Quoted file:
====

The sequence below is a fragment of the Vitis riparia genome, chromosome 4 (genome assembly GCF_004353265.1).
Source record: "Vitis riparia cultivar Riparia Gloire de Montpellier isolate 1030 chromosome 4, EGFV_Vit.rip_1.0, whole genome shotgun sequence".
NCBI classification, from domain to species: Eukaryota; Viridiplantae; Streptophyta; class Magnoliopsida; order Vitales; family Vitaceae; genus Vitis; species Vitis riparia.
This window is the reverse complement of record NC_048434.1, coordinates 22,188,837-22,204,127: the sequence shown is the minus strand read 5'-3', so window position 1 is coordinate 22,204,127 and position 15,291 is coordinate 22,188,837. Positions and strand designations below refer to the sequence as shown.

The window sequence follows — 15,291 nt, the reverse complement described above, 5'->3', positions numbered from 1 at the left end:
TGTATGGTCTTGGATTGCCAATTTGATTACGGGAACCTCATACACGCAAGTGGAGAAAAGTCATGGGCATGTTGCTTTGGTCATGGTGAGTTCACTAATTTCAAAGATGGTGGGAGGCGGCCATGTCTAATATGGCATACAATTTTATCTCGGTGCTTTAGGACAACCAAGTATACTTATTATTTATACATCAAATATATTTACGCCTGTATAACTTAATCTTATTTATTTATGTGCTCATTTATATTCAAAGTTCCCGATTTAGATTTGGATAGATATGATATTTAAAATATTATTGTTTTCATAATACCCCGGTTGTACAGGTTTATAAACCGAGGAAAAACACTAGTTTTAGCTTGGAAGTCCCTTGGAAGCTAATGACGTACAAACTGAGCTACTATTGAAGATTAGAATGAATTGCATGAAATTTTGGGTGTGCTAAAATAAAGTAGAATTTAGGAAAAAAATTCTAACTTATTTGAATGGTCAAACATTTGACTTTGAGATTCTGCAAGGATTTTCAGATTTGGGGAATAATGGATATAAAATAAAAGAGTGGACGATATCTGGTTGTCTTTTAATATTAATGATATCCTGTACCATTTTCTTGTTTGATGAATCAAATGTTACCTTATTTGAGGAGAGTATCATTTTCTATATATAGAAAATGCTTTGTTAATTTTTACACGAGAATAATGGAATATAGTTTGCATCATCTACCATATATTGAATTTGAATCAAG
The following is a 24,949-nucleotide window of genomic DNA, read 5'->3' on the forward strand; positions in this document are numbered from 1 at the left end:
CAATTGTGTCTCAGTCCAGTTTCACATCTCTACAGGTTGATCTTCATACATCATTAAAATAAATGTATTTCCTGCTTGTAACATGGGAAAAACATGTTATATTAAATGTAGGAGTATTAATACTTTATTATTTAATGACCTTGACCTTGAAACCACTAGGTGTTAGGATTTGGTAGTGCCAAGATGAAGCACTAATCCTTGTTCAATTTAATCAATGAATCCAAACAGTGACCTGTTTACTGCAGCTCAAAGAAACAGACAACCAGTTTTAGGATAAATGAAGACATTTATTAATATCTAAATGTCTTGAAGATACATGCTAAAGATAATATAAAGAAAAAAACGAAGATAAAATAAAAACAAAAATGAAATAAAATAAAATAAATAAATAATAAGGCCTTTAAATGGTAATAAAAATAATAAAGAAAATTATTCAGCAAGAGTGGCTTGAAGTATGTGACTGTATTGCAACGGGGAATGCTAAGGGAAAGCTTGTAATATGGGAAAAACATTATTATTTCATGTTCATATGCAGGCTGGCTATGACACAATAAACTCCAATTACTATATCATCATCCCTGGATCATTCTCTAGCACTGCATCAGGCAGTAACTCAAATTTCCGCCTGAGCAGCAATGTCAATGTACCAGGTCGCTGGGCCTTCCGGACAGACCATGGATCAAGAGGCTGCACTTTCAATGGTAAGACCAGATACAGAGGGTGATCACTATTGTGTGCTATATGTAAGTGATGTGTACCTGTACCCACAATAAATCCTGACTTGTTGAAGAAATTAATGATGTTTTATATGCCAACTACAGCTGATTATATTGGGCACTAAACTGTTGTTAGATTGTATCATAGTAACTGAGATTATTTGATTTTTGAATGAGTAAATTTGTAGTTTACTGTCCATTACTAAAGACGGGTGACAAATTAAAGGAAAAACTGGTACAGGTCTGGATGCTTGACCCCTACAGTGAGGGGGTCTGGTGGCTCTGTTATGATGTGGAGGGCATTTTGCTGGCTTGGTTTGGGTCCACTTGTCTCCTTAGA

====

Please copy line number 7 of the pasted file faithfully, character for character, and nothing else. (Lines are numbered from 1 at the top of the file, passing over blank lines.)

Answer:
The following is a 24,949-nucleotide window of genomic DNA, read 5'->3' on the forward strand; positions in this document are numbered from 1 at the left end: